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Destined: Julianna Barwick

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Dusted’s Ben Tausig profiles Brooklyn experimental vocalist and Destined selection Julianna Barwick.

Destined: Julianna Barwick

  • Download “Untitled 4” by Julianna Barwick

    The voice is always both meaningful and meaningless. Meaningful because it speaks in many codes – language, inflection, ideals of identity like femininity, youth, and soul. Meaningless because, as a materiality, it conveys each of these dumbly. The voice is the truck, not the cargo, let’s say.

    But every musician has to stock the truck with something. These contents may be solid, liquid, or gas. They may be loaded in neat stacks, or arranged deliberately so that they shift or turn to vinegar in transit.

    Today in indie rock there so happens to be an active trade in volatile materials. Panda Bear, Deerhoof, Ponytail, etc. – each of whose vocals are meant to produce strong visceral effects, evoking hallucination, sugar high, and the ecstasy of performance, respectively. For these effects to occur, the cargo must be liquid, so it can be drunk, and free-flowing, so it can spill. The contents of these artists’ voices are expressions that can induce, among other things, confusion and pleasure, which are by nature breakdowns in language.

    Add to the list of adherents to this approach Brooklyn’s Julianna Barwick, vocal improviser. Born in Louisiana, formerly of Oklahoma, Barwick played to consistent acclaim in New York City last year (Cakeshop, Glasslands, Mercury Lounge, etc.) in addition to releasing her first record, Sanguine. Her pieces feature accumulations of looped vocal samples, including short melodies, single notes, quasi-intelligible phrases, and trilling whistles, along with an occasional dash of guitar or piano. The relationship between the different samples tends to be harmonic and pretty, and the development of a track is usually limited to a minute or two at most. Her songs are small, even vignettes, although they suggest cavernous spaces.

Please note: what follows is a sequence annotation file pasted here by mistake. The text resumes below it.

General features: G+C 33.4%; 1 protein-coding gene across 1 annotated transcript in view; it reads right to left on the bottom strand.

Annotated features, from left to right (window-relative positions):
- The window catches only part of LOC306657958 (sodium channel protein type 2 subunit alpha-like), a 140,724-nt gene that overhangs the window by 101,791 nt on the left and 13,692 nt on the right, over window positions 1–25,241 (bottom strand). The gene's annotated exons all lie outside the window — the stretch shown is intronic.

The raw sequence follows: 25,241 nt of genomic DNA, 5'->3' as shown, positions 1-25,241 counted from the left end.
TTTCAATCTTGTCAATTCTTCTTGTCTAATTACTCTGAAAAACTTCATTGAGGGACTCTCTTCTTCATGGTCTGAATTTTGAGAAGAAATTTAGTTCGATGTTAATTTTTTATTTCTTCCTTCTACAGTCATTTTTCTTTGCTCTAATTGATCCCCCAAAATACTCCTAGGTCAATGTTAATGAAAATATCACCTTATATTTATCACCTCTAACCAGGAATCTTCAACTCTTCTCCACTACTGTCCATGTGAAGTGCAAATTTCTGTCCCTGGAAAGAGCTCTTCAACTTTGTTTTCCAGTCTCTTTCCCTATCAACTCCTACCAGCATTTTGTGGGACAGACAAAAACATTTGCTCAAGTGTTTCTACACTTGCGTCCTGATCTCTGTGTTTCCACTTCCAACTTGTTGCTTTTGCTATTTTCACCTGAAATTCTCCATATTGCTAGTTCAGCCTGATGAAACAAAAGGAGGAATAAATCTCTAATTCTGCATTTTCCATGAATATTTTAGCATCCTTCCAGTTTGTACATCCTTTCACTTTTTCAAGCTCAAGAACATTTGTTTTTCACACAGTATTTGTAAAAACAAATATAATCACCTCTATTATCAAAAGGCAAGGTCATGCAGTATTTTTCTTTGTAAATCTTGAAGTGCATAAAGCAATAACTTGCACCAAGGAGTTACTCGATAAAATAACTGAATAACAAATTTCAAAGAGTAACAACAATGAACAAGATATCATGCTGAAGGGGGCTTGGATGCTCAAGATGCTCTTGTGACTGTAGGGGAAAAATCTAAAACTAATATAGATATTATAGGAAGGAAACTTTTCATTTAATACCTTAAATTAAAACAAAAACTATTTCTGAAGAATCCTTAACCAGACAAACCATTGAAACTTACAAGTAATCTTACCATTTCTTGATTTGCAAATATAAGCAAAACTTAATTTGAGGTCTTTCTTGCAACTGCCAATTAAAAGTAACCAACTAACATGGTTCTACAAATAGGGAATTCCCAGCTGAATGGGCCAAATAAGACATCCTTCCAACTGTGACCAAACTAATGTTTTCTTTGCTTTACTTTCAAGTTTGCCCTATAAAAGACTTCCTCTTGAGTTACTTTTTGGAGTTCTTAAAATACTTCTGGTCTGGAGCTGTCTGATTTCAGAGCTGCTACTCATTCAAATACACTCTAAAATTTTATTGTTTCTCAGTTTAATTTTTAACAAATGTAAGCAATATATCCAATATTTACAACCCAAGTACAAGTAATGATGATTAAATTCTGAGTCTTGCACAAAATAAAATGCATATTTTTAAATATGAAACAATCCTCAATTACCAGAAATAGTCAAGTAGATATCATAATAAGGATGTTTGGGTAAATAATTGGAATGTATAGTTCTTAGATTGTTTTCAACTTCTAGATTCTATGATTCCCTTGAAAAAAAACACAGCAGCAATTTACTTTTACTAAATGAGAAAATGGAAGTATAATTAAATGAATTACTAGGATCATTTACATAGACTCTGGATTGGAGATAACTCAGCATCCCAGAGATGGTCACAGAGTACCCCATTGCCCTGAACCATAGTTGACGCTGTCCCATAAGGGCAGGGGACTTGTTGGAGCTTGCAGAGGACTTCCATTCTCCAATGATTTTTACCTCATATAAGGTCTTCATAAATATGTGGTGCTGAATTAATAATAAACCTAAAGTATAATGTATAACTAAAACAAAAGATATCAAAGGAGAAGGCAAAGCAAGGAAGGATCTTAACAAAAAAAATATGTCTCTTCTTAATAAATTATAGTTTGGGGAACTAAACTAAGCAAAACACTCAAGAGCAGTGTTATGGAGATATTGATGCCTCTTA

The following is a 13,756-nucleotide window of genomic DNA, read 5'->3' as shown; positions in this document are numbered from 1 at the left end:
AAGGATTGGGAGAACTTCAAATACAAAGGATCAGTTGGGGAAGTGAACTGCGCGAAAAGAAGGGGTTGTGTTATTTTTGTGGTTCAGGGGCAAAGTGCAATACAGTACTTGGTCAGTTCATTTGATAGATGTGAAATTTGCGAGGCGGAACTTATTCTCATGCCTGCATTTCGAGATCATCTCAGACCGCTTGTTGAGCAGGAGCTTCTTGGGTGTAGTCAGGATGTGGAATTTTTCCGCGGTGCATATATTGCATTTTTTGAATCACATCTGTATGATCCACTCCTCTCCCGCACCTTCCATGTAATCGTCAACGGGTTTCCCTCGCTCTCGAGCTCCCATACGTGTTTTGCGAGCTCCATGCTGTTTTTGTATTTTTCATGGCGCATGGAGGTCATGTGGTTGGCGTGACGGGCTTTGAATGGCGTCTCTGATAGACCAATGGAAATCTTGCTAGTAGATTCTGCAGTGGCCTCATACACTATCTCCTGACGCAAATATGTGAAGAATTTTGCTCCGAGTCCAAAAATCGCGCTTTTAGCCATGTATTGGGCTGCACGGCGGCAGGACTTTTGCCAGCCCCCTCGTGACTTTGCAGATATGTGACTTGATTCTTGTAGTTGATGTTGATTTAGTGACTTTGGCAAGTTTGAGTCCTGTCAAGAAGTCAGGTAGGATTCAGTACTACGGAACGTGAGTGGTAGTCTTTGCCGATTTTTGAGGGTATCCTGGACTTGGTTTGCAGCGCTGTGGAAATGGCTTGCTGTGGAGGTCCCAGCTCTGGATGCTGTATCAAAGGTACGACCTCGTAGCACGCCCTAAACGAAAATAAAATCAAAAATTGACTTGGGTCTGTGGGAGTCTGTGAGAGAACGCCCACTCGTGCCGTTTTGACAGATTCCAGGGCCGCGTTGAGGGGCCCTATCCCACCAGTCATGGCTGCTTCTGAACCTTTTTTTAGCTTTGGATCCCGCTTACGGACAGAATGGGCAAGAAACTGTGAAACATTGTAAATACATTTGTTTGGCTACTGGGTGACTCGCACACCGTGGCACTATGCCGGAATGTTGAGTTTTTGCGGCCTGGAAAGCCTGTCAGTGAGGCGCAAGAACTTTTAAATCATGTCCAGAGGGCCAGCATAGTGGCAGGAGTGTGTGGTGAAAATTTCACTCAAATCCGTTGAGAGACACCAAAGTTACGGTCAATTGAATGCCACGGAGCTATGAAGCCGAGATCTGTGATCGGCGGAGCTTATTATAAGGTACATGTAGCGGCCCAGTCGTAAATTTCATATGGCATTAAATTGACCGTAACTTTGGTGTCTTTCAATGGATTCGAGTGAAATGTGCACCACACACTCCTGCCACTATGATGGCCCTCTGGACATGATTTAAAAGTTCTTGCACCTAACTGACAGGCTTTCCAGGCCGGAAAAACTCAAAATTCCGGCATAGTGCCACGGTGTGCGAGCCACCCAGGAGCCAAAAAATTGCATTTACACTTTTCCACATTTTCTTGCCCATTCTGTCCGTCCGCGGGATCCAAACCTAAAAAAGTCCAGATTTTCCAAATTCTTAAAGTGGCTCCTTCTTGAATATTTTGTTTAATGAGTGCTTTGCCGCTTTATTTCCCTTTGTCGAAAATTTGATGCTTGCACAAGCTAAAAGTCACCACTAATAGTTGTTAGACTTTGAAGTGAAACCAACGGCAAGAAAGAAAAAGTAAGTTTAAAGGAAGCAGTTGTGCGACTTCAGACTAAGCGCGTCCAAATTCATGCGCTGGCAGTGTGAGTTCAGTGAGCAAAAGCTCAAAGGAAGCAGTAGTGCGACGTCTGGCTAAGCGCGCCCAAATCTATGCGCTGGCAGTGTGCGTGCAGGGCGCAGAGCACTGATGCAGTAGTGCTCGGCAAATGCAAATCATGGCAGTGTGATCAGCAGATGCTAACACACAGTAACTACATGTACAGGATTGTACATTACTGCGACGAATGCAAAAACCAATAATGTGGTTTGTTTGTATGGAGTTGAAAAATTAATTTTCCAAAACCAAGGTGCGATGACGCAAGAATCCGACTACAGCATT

Says Barwick: “Singing without words is something I’ve always done, I just kind of make up my own language in a way. I remember doing that when I was a kid very clearly, even singing along to the Dallas TV show theme or something, singing along in a made-up language. It’s not that I’m against making songs with words, but with the way I started making music when I was recording the songs from Sanguine, in a looping style, it was most comfortable for me to just sing whatever popped into my head, and concentrate on the sound most of all … some of my favorite music is in a language I don’t understand, so the sound of the music draws me in more than anything. Like with Sigur Ros, or like with an Italian aria like O mio babbino caro.”

    A strong emphasis on sound as sound tends to draw out critical references to the ineffable, the sublime, the mysterious, or the spiritual – to domains beyond meaning – as it often has in press about Barwick. This is especially so because she sang in a church as a child, and maintains an affinity for choral singing. But it isn’t actually an effort at transcendence at work in her music. Rather, Barwick, like anyone who’s ever been drawn to the sensation of being “drenched” in echo and delay, plays with space as a tool for inviting accidents, for submitting one’s actions to the vicissitudes of environment, and for reincorporating the results into composition.

    As she explains, “space shaped what I love about a particular sound – heavy reverb. very heavy, or with echo. I think I fell in love with that sound when I was a kid, and spending a lot of time alone in a huge auditorium in the church we went to. I loved to sing in there. And from there parking garages, stairwells, bathrooms – whatever – anywhere that created that sound when I sang, was a place I went to often. The feeling I get when I sing in places like that is sort of remarkable – like a specific kind of giddiness mixed with a strange heaviness, not quite sadness. I try and create that sound with effects pedals, artificially expand the space I’m in. I don’t like to sing without it. Singing ‘dry’ is pretty weird and uncomfortable for me.”

    Barwick plays Wednesday, March 5th, at the Bell House in Brooklyn.

    By Ben Tausig

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